Monohull

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Monohull.svg

A monohull is a type of boat having only one hull, unlike multihulled boats which can have two or more individual hulls connected to one another.

Fundamental concept[edit]

Among the earliest hulls were simple logs, but these were generally unstable and tended to roll over easily. Hollowing out the logs into a dugout canoe doesn't help much unless the hollow section penetrates below the log's center of buoyancy, then a load carried low in the cavity actually stabilizes the craft. Adding weight or ballast to the bottom of the hull or as low as possible within the hull adds stability.

Naval architects place the center of gravity substantially below the center of buoyancy; in most cases this can only be achieved by adding weight or ballast. The use of stones and other weights as ballast can be traced back to the Romans, Phoenicians and Vikings. Modern ships carry tons of ballast in order to maintain their stability; even heavily laden cargo ships use ballast to optimize the distribution of weight.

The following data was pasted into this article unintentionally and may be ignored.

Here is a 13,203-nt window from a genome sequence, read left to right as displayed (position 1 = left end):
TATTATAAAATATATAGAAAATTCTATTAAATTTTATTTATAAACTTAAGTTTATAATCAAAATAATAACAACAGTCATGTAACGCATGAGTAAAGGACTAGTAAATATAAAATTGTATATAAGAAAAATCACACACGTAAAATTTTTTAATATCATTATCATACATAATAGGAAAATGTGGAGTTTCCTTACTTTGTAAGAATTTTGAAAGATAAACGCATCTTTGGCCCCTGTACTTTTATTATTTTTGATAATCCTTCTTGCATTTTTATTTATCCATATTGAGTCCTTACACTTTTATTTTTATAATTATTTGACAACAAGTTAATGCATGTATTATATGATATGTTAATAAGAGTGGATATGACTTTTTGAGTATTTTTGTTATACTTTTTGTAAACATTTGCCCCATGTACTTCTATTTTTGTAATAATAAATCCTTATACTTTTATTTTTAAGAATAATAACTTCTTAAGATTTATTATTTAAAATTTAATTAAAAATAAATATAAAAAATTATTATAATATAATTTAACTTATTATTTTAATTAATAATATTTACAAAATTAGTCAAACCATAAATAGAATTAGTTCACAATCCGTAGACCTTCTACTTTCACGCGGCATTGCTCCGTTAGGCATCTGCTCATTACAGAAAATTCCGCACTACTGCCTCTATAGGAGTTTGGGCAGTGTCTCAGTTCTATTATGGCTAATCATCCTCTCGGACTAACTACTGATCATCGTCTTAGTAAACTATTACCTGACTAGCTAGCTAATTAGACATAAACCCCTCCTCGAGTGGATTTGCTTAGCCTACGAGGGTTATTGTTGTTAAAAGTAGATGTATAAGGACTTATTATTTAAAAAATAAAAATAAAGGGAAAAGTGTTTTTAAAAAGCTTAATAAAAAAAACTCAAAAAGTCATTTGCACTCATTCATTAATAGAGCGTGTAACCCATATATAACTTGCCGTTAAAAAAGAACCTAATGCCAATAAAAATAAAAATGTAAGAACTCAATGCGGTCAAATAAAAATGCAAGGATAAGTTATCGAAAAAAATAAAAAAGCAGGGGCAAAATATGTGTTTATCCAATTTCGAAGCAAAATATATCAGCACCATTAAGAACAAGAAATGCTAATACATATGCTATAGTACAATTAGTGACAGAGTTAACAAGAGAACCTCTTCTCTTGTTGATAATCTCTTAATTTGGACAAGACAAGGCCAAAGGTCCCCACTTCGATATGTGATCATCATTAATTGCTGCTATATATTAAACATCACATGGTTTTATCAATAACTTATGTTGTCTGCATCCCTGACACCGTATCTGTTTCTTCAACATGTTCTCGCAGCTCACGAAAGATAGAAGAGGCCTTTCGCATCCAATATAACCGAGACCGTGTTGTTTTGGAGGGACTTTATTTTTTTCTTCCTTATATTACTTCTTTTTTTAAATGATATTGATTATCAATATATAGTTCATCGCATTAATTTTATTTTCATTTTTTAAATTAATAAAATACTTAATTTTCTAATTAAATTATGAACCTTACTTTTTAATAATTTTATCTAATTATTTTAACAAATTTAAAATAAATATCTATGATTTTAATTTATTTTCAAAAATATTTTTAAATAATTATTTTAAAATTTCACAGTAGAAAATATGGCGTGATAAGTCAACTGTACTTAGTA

Uses[edit]

This is the most prevalent form of waterborne vessel.

Variations[edit]

  • Displacement hulls - Monohull boats frequently ride deeply in the water, this is known as a displacement hull.
  • Planing hulls - Hulls that ride on top of the water are called planing hulls, because when they reach speed, the hulls are substantially lifted above the water; this is known as planing (to plane).

References and bibliography[edit]

See also[edit]